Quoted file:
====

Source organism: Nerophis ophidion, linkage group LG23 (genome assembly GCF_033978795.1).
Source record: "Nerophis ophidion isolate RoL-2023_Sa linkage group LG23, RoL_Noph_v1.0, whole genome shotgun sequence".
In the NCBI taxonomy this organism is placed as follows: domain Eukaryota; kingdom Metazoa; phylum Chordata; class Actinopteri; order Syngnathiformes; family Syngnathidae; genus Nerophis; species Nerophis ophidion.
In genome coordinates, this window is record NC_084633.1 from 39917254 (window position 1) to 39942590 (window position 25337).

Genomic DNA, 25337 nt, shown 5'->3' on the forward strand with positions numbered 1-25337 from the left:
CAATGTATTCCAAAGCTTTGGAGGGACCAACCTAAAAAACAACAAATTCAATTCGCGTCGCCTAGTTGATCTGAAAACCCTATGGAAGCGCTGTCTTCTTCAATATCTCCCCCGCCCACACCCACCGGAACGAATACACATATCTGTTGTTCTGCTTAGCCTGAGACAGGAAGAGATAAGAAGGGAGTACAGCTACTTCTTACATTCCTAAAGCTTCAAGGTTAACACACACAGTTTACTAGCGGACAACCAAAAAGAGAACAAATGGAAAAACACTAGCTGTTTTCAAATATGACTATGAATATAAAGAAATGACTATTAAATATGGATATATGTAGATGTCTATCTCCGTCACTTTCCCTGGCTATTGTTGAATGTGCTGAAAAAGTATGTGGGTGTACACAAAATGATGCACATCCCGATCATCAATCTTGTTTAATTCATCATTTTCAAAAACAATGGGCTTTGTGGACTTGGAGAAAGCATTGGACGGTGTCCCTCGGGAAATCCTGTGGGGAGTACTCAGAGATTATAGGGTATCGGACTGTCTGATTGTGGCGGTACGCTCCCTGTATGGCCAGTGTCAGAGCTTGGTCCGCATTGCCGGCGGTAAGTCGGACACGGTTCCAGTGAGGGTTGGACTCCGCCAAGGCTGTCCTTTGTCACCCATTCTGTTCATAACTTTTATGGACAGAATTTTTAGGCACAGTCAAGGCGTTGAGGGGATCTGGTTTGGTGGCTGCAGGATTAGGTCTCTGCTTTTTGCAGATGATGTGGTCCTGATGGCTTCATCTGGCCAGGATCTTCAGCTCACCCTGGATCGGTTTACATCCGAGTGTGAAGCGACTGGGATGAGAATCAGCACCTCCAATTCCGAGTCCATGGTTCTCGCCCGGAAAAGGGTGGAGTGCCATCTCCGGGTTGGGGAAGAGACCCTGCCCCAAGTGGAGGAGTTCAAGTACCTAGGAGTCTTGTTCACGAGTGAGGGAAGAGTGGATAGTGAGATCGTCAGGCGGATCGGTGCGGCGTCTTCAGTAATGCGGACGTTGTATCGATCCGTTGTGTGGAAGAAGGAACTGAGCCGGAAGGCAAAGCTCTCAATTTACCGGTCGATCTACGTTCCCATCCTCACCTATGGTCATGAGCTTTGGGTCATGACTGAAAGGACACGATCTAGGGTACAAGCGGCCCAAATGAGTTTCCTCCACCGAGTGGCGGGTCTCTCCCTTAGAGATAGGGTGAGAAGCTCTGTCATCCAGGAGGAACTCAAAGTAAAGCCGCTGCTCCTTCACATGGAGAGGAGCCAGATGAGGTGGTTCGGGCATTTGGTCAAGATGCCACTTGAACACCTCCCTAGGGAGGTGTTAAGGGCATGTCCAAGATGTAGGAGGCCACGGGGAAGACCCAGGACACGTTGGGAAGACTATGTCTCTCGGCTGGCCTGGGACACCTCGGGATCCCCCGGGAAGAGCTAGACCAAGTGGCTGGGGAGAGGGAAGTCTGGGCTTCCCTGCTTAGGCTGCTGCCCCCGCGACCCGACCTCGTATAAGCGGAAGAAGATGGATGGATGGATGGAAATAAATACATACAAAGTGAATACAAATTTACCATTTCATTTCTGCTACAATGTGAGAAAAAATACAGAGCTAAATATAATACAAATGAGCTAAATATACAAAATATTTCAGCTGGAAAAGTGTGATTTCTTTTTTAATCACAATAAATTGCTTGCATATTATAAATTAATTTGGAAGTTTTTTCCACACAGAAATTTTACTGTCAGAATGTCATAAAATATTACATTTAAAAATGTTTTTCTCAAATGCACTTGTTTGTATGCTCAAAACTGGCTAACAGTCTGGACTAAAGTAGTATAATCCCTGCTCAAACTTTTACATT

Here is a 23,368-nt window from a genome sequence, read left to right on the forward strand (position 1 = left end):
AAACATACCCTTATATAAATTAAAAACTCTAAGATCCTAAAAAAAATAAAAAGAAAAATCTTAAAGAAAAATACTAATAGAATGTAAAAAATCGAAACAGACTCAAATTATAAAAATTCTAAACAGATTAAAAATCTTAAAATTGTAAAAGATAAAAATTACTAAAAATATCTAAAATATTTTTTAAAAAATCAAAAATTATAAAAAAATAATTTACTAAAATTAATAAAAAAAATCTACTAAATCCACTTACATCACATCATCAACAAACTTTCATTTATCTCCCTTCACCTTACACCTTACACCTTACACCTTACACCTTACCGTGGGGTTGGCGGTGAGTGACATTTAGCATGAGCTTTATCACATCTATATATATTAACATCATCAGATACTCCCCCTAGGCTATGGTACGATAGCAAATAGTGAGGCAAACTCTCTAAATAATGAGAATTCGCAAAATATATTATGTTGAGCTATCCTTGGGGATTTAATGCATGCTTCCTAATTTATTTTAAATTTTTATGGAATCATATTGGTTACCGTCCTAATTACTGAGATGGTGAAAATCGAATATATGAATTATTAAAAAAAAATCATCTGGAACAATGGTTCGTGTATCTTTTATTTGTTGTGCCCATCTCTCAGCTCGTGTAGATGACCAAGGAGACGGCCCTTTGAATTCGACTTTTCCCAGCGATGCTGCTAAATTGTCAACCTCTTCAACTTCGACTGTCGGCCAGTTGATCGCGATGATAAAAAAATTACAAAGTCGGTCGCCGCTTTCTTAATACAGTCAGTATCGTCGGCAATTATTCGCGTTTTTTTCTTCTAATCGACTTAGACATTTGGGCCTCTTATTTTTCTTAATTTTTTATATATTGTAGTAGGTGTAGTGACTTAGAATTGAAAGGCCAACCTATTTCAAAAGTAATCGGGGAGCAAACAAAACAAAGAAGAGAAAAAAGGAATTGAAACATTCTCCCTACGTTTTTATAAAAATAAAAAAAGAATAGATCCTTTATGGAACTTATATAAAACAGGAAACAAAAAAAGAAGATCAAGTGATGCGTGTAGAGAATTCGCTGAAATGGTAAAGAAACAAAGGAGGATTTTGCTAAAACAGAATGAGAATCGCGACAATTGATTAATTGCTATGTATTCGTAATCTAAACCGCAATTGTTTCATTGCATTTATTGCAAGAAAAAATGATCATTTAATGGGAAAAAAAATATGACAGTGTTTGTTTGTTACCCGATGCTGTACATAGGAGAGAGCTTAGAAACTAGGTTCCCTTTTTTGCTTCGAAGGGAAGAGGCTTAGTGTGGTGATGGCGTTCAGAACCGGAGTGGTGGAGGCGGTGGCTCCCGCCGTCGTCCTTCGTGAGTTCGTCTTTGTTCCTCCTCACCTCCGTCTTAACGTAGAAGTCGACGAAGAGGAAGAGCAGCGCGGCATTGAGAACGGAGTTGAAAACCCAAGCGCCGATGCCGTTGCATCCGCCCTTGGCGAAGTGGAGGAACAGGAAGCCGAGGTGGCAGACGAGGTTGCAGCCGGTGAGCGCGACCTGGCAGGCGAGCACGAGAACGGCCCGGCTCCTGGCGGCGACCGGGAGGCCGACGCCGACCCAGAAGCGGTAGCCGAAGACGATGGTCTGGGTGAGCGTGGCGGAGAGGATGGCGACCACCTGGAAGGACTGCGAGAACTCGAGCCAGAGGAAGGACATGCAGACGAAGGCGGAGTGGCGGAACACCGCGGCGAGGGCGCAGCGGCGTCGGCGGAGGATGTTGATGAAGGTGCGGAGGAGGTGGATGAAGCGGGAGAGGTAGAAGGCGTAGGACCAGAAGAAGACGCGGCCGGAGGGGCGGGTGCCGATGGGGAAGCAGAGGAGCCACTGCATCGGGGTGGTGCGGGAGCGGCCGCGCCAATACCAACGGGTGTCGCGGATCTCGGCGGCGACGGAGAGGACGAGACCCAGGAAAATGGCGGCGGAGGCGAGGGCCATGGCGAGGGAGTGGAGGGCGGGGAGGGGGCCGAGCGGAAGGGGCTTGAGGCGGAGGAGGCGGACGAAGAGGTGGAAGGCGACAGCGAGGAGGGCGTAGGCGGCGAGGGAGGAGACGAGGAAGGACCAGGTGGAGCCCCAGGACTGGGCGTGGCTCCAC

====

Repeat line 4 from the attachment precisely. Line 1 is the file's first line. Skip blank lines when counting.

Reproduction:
In genome coordinates, this window is record NC_084633.1 from 39917254 (window position 1) to 39942590 (window position 25337).